The Winter Blues

Have you ever had a feeling of sadness during the long, cold days of winter? Were you sluggish and lethargic? If so, youman_thinking_slider4 could have been experiencing “the winter blues” or Seasonal Affective Disorder (SAD). SAD is a form of depression that usually diminishes in the spring and summer months when there is increased exposure to light.

Not all people have the same symptoms of SAD, and the signs may appear gradually or all at once. Symptoms may include fatigue, lack of interest in activities, social withdrawal, craving foods high in carbohydrates, and weight gain. Women are more likely than men to experience indicators of SAD, and the majority of cases appear in those age 18 to 30, with few occurrences in older adults.

The cause of SAD has been connected to a biochemical change in the brain due to decreased sunlight. In addition, Melatonin, which is a hormone related to the sleep cycle and is present in persons with depression, has been associated with SAD. The production of Melatonin increases with decreased light, therefore triggering signs of depression. Although symptoms may begin as early as August, January and February appear to be the most difficult months for those suffering from SAD.

Light therapy has proven to be successful in many SAD patients. This may be as simple as getting outside more or working in front of a window. For those who need more advanced treatment, exposure to artificial light or a “light box”, which simulates sunlight, is an effective form of treatment. In some instances, the use of antidepressants may also be necessary.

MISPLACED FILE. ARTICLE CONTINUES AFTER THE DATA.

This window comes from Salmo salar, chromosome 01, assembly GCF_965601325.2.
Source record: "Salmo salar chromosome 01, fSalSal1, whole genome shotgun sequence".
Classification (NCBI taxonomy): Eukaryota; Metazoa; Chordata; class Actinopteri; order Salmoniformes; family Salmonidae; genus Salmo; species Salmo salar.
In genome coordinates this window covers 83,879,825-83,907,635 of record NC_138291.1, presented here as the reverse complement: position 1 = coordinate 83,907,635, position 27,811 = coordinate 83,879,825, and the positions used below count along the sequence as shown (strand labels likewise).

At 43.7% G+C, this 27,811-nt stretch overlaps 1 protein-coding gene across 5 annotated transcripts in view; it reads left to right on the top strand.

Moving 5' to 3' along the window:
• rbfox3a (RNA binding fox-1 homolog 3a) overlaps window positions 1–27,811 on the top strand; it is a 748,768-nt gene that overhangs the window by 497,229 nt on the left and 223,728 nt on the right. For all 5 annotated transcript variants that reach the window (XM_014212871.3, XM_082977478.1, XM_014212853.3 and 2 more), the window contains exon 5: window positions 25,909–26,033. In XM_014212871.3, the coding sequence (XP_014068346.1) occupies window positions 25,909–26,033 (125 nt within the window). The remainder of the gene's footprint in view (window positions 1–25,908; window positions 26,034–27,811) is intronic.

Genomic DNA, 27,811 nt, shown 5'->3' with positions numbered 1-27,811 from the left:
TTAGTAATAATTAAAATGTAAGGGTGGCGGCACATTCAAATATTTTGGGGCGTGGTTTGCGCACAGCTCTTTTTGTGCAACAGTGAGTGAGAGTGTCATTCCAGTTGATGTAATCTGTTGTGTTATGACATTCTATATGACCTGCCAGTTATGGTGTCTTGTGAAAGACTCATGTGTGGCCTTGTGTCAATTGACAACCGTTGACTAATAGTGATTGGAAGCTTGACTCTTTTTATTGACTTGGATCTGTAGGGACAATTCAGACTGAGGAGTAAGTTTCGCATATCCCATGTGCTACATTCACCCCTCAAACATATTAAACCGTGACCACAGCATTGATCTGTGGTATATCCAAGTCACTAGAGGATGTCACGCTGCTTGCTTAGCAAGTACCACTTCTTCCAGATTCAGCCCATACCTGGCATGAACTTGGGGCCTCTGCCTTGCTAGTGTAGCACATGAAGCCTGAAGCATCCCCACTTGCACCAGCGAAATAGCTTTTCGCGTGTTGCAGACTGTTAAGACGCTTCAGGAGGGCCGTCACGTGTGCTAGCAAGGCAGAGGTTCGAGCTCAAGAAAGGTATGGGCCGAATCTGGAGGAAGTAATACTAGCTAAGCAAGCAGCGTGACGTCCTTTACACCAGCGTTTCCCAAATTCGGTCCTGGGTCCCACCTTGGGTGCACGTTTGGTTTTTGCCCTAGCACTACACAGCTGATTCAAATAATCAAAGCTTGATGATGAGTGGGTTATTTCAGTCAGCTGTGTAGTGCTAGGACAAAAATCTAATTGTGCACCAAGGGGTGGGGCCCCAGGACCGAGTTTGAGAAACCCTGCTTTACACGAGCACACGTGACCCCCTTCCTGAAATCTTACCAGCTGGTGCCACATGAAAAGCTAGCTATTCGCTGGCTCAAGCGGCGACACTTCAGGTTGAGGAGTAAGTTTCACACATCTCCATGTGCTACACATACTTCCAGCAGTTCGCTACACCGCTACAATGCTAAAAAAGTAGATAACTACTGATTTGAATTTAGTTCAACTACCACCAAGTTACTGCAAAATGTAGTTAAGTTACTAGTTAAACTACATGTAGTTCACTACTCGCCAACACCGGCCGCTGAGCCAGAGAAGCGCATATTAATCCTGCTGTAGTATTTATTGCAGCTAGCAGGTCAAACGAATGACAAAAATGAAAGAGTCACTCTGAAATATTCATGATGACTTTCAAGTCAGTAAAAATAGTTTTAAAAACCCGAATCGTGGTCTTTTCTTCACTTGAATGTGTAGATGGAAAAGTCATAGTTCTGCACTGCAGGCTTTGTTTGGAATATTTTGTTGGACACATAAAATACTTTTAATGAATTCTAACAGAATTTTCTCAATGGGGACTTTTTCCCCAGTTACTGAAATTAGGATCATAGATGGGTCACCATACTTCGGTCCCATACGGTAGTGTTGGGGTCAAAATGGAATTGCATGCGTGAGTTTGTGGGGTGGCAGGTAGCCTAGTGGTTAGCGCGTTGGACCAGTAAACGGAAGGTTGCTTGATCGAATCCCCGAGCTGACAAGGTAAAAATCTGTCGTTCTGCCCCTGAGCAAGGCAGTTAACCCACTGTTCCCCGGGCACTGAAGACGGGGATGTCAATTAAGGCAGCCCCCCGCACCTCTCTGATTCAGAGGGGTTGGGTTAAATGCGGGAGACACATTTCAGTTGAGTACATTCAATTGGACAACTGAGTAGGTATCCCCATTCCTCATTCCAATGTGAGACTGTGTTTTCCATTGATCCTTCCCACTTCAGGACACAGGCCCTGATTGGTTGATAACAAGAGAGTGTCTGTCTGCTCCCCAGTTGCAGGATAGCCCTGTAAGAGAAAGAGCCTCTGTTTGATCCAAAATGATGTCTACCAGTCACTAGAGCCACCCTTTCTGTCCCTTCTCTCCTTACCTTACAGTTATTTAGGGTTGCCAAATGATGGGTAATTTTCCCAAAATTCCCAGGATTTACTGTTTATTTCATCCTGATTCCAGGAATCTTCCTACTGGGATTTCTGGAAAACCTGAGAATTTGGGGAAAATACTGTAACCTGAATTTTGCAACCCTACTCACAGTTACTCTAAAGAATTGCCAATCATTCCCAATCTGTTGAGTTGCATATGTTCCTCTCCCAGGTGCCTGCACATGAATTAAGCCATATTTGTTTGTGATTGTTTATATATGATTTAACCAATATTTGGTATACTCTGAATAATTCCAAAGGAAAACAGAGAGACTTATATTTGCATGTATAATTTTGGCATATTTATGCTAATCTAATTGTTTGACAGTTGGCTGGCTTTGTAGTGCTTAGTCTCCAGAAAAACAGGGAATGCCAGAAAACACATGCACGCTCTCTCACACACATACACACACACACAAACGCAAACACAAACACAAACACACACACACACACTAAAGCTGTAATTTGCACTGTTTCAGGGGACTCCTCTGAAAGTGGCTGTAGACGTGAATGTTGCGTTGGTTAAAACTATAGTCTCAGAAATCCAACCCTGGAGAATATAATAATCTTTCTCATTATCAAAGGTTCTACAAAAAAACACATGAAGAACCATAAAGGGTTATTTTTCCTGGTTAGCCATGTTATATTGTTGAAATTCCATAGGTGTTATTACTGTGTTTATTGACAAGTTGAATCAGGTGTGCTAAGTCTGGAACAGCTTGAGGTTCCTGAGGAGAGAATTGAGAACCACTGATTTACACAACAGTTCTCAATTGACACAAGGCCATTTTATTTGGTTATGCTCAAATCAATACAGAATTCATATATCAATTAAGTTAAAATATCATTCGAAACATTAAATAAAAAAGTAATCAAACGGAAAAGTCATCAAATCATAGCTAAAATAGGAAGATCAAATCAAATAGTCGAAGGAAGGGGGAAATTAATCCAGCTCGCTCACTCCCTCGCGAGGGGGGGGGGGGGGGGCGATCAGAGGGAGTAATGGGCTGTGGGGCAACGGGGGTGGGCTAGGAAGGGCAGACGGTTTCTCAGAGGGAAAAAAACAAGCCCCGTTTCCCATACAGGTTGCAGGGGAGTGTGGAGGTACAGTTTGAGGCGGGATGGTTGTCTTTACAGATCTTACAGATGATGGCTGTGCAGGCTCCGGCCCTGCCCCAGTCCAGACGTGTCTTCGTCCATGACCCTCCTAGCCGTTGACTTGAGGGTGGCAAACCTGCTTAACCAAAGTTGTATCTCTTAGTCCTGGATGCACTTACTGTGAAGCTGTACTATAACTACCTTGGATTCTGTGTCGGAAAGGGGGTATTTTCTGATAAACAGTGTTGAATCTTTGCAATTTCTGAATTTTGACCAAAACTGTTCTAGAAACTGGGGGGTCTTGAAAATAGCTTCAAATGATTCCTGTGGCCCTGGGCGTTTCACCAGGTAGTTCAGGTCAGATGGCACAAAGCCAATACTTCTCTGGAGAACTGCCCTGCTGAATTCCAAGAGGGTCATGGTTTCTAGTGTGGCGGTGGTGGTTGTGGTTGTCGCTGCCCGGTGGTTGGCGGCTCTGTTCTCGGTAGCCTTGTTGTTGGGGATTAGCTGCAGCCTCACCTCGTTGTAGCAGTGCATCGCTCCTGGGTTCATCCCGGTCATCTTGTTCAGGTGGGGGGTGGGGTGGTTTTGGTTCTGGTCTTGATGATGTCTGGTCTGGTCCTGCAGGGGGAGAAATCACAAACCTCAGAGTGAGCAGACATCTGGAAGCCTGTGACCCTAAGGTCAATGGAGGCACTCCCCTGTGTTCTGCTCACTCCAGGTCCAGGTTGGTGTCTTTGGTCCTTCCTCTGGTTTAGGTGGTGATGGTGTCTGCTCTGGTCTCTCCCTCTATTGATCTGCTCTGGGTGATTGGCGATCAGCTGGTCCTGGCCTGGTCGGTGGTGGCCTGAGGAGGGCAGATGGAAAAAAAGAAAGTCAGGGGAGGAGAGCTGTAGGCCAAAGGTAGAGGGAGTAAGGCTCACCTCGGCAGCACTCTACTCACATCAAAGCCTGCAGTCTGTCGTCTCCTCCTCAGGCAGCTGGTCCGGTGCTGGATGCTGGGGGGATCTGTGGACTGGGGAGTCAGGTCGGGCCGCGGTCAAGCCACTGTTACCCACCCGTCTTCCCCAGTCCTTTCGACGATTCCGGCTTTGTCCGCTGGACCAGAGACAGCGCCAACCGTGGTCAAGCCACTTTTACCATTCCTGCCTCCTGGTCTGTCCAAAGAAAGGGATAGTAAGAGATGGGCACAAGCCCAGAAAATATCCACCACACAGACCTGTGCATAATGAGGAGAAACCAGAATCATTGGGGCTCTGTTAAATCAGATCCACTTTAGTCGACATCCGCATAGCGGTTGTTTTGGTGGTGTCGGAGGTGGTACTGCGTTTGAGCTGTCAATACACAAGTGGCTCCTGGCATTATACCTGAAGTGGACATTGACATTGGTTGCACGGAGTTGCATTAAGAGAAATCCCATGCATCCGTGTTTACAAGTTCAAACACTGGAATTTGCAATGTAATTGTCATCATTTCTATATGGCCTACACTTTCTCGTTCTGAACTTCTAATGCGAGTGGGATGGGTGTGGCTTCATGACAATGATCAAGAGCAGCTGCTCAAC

Seasonal Affective Disorder is a treatable and manageable condition. Please consult with a mental health professional or your physician if you are experiencing what you believe to be symptoms of SAD. If you feel that your depression is severe, or you have suicidal thoughts, seek help immediately or call 911.

 

Sources:

National Institute of Health: http://www.nlm.nih.gov/medlineplus/seasonalaffectivedisorder.html

Psychiatry.org: http://www.psychiatry.org/seasonal-affective-disorder

National Alliance on Mental Illness: http://www.nami.org/Template.cfm?Section=By_Illness&Template=/ContentManagement/ContentDisplay.cfm&ContentID=23051

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